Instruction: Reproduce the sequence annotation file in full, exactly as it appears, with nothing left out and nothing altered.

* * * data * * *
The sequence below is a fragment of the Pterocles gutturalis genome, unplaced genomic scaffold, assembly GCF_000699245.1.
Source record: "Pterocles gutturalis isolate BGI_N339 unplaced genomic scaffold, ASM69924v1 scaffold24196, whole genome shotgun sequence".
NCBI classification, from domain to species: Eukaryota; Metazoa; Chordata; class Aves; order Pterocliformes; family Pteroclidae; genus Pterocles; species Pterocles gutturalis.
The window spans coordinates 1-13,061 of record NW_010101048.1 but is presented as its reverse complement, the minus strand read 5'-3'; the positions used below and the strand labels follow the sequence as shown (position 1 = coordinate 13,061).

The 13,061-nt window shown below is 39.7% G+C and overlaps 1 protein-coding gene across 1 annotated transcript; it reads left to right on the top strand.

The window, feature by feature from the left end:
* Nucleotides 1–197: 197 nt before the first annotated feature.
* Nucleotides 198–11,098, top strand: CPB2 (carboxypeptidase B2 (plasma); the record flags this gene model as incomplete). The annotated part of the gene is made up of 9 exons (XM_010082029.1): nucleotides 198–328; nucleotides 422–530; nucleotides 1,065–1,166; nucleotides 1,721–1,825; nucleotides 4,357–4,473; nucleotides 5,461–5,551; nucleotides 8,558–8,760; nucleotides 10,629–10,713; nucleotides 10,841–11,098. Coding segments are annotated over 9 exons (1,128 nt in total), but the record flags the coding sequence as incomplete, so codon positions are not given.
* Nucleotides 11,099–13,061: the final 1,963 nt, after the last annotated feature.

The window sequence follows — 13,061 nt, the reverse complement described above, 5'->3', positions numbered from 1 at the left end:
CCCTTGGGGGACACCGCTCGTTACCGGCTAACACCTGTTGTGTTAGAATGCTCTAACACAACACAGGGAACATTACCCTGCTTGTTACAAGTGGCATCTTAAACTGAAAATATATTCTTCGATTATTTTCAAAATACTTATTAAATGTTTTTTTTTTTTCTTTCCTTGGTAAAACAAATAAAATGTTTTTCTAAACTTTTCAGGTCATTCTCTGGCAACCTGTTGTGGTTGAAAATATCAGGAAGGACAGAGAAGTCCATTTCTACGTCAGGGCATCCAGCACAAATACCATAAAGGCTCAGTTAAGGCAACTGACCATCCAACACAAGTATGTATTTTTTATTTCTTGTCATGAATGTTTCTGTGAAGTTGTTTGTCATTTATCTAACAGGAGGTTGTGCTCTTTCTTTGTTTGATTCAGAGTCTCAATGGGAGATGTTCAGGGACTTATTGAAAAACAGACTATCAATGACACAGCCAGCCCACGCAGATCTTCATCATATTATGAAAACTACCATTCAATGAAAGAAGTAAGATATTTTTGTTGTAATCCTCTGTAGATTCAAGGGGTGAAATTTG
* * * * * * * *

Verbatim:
The sequence below is a fragment of the Pterocles gutturalis genome, unplaced genomic scaffold, assembly GCF_000699245.1.
Source record: "Pterocles gutturalis isolate BGI_N339 unplaced genomic scaffold, ASM69924v1 scaffold24196, whole genome shotgun sequence".
NCBI classification, from domain to species: Eukaryota; Metazoa; Chordata; class Aves; order Pterocliformes; family Pteroclidae; genus Pterocles; species Pterocles gutturalis.
The window spans coordinates 1-13,061 of record NW_010101048.1 but is presented as its reverse complement, the minus strand read 5'-3'; the positions used below and the strand labels follow the sequence as shown (position 1 = coordinate 13,061).

The 13,061-nt window shown below is 39.7% G+C and overlaps 1 protein-coding gene across 1 annotated transcript; it reads left to right on the top strand.

The window, feature by feature from the left end:
* Nucleotides 1–197: 197 nt before the first annotated feature.
* Nucleotides 198–11,098, top strand: CPB2 (carboxypeptidase B2 (plasma); the record flags this gene model as incomplete). The annotated part of the gene is made up of 9 exons (XM_010082029.1): nucleotides 198–328; nucleotides 422–530; nucleotides 1,065–1,166; nucleotides 1,721–1,825; nucleotides 4,357–4,473; nucleotides 5,461–5,551; nucleotides 8,558–8,760; nucleotides 10,629–10,713; nucleotides 10,841–11,098. Coding segments are annotated over 9 exons (1,128 nt in total), but the record flags the coding sequence as incomplete, so codon positions are not given.
* Nucleotides 11,099–13,061: the final 1,963 nt, after the last annotated feature.

The window sequence follows — 13,061 nt, the reverse complement described above, 5'->3', positions numbered from 1 at the left end:
CCCTTGGGGGACACCGCTCGTTACCGGCTAACACCTGTTGTGTTAGAATGCTCTAACACAACACAGGGAACATTACCCTGCTTGTTACAAGTGGCATCTTAAACTGAAAATATATTCTTCGATTATTTTCAAAATACTTATTAAATGTTTTTTTTTTTTCTTTCCTTGGTAAAACAAATAAAATGTTTTTCTAAACTTTTCAGGTCATTCTCTGGCAACCTGTTGTGGTTGAAAATATCAGGAAGGACAGAGAAGTCCATTTCTACGTCAGGGCATCCAGCACAAATACCATAAAGGCTCAGTTAAGGCAACTGACCATCCAACACAAGTATGTATTTTTTATTTCTTGTCATGAATGTTTCTGTGAAGTTGTTTGTCATTTATCTAACAGGAGGTTGTGCTCTTTCTTTGTTTGATTCAGAGTCTCAATGGGAGATGTTCAGGGACTTATTGAAAAACAGACTATCAATGACACAGCCAGCCCACGCAGATCTTCATCATATTATGAAAACTACCATTCAATGAAAGAAGTAAGATATTTTTGTTGTAATCCTCTGTAGATTCAAGGGGTGAAATTTG